Discussion:
Automatic mount/unmount using systemd/CentOS_7
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Randy Rue
2016-11-17 22:34:18 UTC
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Hello All,

Based on what appear to be partial solutions from a couple of sources I've
cobbled the below systemd service file in the hopes of having an s3ql file
system mount on bootup and unmount cleanly on shutdown. I confess I'm more
of an init.d guy but I'm working on catching up.

The volume mounts great if I start the service via systemctl after startup
(if the file system is clean), that is, "systemctl start s3ql"

But if I reboot I find the file system is corrupt and fails to remount, and
need to run fsck.s3ql before it will mount again.

It appears the file system isn't unmounting cleanly on shutdown.

What am I missing?

Randy


Here's my /lib/systemd/system/s3ql.service file:
[Unit]
Description=mount s3ql filesystem
Require=NetworkManager-wait-online.service
After=NetworkManager-wait-online.service

[Service]
ExecStart=/usr/bin/mount.s3ql --fg --authfile /etc/s3ql.authinfo
--allow-other swift://tin.fhcrc.org/fast_dr/ /fast_dr
ExecStop=/usr/bin/umount.s3ql /fast_dr
TimeoutStopSec=5min
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Daniel Jagszent
2016-11-17 23:47:09 UTC
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Hello Randy,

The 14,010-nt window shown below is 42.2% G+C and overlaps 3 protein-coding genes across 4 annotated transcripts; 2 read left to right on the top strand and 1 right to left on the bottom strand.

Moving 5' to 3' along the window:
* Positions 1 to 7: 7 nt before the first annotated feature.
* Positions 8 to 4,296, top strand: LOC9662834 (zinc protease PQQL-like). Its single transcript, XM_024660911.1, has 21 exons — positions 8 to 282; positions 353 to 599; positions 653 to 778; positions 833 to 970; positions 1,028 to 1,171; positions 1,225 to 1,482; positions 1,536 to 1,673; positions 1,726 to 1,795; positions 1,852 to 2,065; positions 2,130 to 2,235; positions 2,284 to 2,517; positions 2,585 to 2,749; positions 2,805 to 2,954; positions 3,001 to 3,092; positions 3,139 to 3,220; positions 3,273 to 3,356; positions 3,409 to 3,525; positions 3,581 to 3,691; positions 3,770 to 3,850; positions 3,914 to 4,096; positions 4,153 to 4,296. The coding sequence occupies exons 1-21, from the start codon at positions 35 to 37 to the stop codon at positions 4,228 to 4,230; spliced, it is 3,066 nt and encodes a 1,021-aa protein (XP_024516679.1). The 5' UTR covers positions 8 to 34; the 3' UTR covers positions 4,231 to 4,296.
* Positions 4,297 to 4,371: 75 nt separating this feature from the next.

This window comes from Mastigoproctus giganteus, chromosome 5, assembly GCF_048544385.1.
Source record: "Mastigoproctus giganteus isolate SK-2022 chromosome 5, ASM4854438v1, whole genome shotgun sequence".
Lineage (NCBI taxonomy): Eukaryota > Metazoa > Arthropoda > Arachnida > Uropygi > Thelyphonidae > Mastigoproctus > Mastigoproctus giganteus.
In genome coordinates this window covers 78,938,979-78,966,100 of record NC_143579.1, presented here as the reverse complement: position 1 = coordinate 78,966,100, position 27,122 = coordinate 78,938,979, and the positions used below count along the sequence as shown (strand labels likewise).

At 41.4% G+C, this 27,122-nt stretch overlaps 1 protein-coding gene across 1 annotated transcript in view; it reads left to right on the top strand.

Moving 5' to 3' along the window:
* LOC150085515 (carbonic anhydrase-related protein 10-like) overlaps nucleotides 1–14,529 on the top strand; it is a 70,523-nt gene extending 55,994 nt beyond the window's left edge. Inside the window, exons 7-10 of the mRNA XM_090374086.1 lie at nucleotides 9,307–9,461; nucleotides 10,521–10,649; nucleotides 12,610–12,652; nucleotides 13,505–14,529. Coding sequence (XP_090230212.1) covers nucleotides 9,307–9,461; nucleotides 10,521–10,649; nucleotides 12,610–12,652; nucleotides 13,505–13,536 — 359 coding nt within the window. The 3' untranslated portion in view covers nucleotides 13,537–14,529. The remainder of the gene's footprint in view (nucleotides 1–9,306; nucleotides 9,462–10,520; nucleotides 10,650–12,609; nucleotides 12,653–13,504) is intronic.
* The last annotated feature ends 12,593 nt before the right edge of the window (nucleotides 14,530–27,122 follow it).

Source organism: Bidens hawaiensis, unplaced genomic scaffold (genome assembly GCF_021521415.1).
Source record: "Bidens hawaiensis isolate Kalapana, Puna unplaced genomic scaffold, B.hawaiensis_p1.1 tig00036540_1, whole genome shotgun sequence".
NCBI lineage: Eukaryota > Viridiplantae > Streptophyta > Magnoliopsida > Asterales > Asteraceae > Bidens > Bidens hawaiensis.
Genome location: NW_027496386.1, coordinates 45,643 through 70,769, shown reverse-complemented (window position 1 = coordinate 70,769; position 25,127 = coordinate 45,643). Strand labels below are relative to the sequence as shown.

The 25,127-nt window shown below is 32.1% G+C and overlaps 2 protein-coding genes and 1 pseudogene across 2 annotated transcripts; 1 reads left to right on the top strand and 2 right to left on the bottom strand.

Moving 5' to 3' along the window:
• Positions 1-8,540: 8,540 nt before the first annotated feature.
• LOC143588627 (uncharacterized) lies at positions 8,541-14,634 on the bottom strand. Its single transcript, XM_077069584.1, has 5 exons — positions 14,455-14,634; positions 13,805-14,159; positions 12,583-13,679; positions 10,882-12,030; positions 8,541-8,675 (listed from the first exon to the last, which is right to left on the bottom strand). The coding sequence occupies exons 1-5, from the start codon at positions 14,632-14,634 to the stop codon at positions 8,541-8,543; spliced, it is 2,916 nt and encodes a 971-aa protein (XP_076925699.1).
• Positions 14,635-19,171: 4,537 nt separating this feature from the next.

Post by Randy Rue
[...]
The volume mounts great if I start the service via systemctl after
startup (if the file system is clean), that is, "systemctl start s3ql"
But if I reboot I find the file system is corrupt and fails to
remount, and need to run fsck.s3ql before it will mount again.
It appears the file system isn't unmounting cleanly on shutdown.
[...]
[Unit]
Description=mount s3ql filesystem
Require=NetworkManager-wait-online.service
After=NetworkManager-wait-online.service
[Service]
ExecStart=/usr/bin/mount.s3ql --fg --authfile /etc/s3ql.authinfo
--allow-other swift://tin.fhcrc.org/fast_dr/ /fast_dr
ExecStop=/usr/bin/umount.s3ql /fast_dr
TimeoutStopSec=5min
I am using this this unit file:

|[Unit]
Description=Mount s3ql file system
Requires=nss-lookup.target network.target time-sync.target
After=nss-lookup.target network.target network-online.target remote-fs-pre.target time-sync.target
Conflicts=shutdown.target
ConditionPathIsDirectory=/fast_dr

[Service]
#Type=notify
Type=simple
ExecStart=/usr/local/sbin/mount-fast_dr.sh
LimitNOFILE=66000
NotifyAccess=all
TimeoutStopSec=10min
TimeoutStartSec=10min

[Install]
WantedBy=multi-user.target
|

It uses the following start script (|/usr/local/sbin/mount-fast_dr.sh|):

|#!/bin/bash

FSCK_OPTS="--batch --authfile /etc/s3ql.authinfo"
MOUNT_OPTS="--fg --allow-other --authfile /etc/s3ql.authinfo"
STORAGE_URL="swift://tin.fhcrc.org/fast_dr/"
MOUNTPOINT="/fast_dr"

# Check and mount file system
echo executing fsck.s3ql $FSCK_OPTS "$STORAGE_URL"
/usr/bin/fsck.s3ql $FSCK_OPTS "$STORAGE_URL"
FSCK_RESULT=$?
if [[ $FSCK_RESULT != 0 && $FSCK_RESULT != 128 ]]; then
echo "fsck.s3ql reported errors! exit code $FSCK_RESULT"
exit $FSCK_RESULT